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Auction: 18002 - Orders, Decorations and Medals
Lot: 504

'There was a large cross-roads in this village at which the Group was supposed to turn right in the direction of Lessines, but, when they were still half a mile from it, anti-tank guns opened fire - the first to do so since the Somme - and the two leading tanks were knocked out.

The first tank to be hit was Major F. J. C. Bowes-Lyon's (No. 2 Squadron), but, although three shells landed on it, it did not start to burn until the third hit, and the gunner, Guardsman Binns, was able to destroy two of the enemy guns before bailing out.

This successful opening invited the belief that the rest of the opposition would disintegrate as soon as fire was brought to bear'

The Grenadier Guards in the War of 1939-45, refers. The tank commander, Major Bowes-Lyon, later Major General Sir F. J. C. Bowes-Lyon, K.C.V.O., C.B., O.B.E., M.C. & Bar, was a first cousin of Queen Elizabeth, the Queen Mother and was awarded a Military Cross as a result.

A fine Second World War North-West Europe tank action M.M. group of four awarded to Guardsman F. Binns, Grenadier Guards, Major Bowes-Lyon's gunner

Military Medal, G.VI.R. (2617007 Gdmn. F. Binns, G. Gds.), in its card box of issue with Buckingham Palace forwarding letter in the name of '2617007 Gdmn. F. Binns, M.M., Grenadier Guards'; 1939-45 Star; France and Germany Star; War Medal 1939-45, extremely fine (4)

M.M. London Gazette 1 March 1945. The original recommendation for an immediate award states:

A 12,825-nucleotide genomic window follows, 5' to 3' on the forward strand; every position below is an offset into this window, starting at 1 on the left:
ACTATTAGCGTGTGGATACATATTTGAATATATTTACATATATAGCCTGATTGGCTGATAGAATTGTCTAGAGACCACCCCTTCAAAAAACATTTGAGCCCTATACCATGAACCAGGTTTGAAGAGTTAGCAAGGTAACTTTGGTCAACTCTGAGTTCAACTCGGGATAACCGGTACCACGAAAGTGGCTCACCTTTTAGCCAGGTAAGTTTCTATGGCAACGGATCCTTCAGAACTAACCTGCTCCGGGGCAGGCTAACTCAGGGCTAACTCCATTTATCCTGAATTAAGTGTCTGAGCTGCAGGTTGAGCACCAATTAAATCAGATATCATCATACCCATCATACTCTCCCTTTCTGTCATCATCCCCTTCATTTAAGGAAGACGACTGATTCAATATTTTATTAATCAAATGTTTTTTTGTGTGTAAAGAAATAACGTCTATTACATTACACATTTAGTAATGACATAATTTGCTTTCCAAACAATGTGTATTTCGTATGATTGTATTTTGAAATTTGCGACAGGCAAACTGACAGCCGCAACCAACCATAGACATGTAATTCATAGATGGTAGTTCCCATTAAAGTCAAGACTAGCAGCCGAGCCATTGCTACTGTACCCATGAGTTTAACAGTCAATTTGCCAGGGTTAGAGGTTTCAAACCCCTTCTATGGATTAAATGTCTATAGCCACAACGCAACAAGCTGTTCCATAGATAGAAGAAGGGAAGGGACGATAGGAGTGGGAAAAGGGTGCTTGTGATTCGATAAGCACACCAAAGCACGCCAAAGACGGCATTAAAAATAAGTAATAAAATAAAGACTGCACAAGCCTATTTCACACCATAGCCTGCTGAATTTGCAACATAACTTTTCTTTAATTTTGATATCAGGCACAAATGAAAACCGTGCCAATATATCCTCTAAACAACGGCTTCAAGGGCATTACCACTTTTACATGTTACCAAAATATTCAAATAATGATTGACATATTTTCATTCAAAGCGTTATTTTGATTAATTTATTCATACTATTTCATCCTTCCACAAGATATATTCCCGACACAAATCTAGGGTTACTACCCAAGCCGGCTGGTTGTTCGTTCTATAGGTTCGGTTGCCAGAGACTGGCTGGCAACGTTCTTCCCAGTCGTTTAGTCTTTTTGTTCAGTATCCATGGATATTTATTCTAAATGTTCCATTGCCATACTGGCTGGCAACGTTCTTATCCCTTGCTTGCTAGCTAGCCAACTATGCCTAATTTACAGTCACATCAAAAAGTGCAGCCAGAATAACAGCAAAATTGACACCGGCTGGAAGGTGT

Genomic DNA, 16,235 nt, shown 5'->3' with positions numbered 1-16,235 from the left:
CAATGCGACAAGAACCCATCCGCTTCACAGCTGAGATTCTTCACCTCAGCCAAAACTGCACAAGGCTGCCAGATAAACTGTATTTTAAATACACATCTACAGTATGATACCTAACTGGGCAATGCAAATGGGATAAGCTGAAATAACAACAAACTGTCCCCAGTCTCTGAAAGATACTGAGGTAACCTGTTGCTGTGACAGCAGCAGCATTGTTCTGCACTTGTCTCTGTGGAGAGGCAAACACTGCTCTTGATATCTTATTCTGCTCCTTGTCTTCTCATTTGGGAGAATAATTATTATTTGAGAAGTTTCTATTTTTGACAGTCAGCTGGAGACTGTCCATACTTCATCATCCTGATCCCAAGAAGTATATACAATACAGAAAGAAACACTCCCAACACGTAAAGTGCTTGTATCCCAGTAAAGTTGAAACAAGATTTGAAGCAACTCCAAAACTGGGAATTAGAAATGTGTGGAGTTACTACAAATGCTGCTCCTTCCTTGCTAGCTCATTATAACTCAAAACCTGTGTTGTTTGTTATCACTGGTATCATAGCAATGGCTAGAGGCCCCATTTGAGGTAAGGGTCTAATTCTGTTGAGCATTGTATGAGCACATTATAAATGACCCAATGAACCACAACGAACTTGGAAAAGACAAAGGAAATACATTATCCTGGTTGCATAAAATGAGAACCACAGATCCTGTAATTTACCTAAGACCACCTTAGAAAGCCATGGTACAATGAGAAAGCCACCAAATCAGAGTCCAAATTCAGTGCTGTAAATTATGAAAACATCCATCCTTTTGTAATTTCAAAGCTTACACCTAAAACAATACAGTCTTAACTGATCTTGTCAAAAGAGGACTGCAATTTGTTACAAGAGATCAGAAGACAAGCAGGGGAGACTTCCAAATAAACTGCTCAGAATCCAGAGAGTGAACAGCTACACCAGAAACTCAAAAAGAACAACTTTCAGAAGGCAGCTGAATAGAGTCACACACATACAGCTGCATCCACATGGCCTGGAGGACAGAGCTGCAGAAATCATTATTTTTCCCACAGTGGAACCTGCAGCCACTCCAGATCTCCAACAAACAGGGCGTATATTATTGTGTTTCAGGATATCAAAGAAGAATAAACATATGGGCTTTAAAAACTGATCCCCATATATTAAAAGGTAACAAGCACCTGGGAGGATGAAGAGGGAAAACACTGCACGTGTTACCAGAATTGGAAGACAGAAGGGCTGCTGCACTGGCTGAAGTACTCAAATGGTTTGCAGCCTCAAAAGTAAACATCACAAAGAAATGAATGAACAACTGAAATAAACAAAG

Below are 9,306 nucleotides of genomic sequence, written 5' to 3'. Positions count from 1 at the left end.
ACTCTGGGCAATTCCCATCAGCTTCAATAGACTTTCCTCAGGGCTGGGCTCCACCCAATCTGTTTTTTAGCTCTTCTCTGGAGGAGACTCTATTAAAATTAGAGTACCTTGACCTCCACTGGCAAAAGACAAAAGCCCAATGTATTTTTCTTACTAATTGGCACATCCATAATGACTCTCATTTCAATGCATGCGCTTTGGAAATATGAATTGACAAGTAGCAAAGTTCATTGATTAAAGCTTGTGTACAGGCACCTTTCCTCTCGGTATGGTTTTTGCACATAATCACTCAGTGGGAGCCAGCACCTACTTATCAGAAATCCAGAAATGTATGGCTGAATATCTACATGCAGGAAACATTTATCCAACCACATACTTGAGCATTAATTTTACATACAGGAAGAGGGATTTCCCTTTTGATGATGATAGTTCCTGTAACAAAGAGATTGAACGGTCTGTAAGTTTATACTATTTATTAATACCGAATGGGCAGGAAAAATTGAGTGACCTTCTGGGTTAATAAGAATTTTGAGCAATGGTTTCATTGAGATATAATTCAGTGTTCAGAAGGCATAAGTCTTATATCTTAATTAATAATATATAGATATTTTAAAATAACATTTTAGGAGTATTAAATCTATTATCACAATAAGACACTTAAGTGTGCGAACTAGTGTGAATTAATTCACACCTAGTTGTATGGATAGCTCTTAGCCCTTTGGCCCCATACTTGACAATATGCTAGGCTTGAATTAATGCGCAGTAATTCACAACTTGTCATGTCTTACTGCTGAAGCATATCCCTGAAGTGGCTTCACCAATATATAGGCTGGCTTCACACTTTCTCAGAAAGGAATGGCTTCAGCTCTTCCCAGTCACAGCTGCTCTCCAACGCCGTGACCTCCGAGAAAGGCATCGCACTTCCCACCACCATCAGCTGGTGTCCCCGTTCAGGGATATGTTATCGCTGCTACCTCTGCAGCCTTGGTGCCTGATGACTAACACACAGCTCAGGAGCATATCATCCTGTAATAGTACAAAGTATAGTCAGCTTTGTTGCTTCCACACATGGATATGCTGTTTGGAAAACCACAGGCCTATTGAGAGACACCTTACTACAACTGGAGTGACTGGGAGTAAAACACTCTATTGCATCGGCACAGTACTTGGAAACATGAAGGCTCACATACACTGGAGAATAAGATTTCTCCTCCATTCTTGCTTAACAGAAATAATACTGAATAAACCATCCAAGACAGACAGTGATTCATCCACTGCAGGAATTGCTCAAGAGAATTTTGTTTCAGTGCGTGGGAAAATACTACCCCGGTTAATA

'Although his tank was three times hit and eventually burst into flames, this gunner continued to fire his gun and, with great coolness and skill, destroyed two enemy anti-tank guns, before eventually evacuating his tank. By his very great courage and determination he succeeded in causing much damage and consternation to the enemy. This encounter took place on 3 September 1944 at Ont-a-Marcq.'

Frank Binns was serving in the 2nd Armoured Guards Brigade at the time of the above deeds. In the summer of 1944, the withdrawing Germans attempted to delay the allied advance by concentrating armour at Pont-a-Marcq. The village was eventually captured by the Grenadiers in September, following a vicious encounter in which 24 guardsmen were killed.

In May 2010, the mayor of Pont-a-Marcq was invited to Buckingham Palace for the presentation of new colours to the Grenadiers.

Binns died in Yorkshire in 1995.

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